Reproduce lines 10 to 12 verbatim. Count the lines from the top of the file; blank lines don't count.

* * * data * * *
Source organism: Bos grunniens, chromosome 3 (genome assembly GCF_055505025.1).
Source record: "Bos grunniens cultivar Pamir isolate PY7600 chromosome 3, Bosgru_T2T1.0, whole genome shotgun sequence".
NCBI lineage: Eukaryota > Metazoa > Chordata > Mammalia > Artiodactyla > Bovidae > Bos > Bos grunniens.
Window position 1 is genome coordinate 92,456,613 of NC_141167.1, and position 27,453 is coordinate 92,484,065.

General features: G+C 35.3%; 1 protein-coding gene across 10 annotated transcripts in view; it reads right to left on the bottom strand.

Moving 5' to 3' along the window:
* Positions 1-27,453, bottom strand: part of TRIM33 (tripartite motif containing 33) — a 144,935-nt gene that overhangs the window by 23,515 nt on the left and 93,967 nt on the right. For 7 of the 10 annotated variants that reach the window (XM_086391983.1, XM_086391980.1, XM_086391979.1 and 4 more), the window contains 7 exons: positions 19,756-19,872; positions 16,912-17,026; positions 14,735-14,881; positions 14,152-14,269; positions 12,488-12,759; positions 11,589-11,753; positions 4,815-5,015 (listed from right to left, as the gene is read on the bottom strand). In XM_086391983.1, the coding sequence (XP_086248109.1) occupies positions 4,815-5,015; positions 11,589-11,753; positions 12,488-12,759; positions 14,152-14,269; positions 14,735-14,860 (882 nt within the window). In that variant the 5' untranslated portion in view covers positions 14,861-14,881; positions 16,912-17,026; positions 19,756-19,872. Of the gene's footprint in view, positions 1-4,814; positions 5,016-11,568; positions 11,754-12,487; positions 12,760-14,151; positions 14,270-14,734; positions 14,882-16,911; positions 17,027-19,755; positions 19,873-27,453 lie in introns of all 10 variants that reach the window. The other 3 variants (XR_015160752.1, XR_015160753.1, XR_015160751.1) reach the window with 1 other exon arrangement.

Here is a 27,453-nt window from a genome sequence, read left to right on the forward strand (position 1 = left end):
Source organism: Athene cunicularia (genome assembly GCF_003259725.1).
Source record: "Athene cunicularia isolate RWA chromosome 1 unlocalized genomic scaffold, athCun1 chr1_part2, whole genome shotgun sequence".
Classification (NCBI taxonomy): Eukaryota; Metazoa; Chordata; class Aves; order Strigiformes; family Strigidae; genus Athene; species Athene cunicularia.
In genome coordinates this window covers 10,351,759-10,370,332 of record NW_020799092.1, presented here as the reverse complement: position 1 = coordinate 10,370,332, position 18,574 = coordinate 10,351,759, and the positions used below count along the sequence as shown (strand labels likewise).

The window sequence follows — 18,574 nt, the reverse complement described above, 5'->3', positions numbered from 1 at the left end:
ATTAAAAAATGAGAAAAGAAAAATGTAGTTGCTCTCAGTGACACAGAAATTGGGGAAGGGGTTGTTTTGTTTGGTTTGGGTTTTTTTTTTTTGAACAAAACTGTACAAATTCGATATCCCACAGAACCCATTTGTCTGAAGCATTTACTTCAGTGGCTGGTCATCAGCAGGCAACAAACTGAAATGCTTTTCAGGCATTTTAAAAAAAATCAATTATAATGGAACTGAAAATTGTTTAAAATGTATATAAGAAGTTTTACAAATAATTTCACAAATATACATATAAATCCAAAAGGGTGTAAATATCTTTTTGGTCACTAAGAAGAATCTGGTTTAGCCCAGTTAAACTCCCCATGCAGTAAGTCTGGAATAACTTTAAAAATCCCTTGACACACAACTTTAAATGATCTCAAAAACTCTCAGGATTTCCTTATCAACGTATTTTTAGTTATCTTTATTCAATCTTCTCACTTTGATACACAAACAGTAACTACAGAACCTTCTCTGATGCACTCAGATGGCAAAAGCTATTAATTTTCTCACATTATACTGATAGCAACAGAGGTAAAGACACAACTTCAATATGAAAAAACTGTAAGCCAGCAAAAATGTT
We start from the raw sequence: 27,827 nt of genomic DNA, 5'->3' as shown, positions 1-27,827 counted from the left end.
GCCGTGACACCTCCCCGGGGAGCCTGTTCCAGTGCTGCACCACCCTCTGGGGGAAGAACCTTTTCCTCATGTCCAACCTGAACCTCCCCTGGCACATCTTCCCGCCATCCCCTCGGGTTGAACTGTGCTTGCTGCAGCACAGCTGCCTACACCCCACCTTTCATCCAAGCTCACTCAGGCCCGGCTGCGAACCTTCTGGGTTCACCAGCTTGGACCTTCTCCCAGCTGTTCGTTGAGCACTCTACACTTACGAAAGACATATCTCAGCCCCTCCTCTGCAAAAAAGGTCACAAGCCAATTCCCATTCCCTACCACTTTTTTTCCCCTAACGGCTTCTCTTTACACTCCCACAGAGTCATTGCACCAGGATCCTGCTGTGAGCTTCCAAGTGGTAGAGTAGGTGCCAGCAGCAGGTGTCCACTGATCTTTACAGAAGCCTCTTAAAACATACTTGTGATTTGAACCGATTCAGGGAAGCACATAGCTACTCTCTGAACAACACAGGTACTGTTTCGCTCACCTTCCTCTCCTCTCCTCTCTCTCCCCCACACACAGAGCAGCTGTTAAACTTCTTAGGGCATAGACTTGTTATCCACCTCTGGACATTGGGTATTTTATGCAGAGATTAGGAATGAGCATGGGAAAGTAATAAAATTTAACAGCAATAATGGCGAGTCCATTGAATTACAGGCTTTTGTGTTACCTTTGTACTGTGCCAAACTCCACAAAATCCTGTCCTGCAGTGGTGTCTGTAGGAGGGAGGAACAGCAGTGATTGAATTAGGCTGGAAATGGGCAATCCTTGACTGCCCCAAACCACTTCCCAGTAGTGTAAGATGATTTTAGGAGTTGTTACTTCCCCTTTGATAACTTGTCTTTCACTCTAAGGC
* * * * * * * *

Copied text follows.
Source record: "Athene cunicularia isolate RWA chromosome 1 unlocalized genomic scaffold, athCun1 chr1_part2, whole genome shotgun sequence".
Classification (NCBI taxonomy): Eukaryota; Metazoa; Chordata; class Aves; order Strigiformes; family Strigidae; genus Athene; species Athene cunicularia.
In genome coordinates this window covers 10,351,759-10,370,332 of record NW_020799092.1, presented here as the reverse complement: position 1 = coordinate 10,370,332, position 18,574 = coordinate 10,351,759, and the positions used below count along the sequence as shown (strand labels likewise).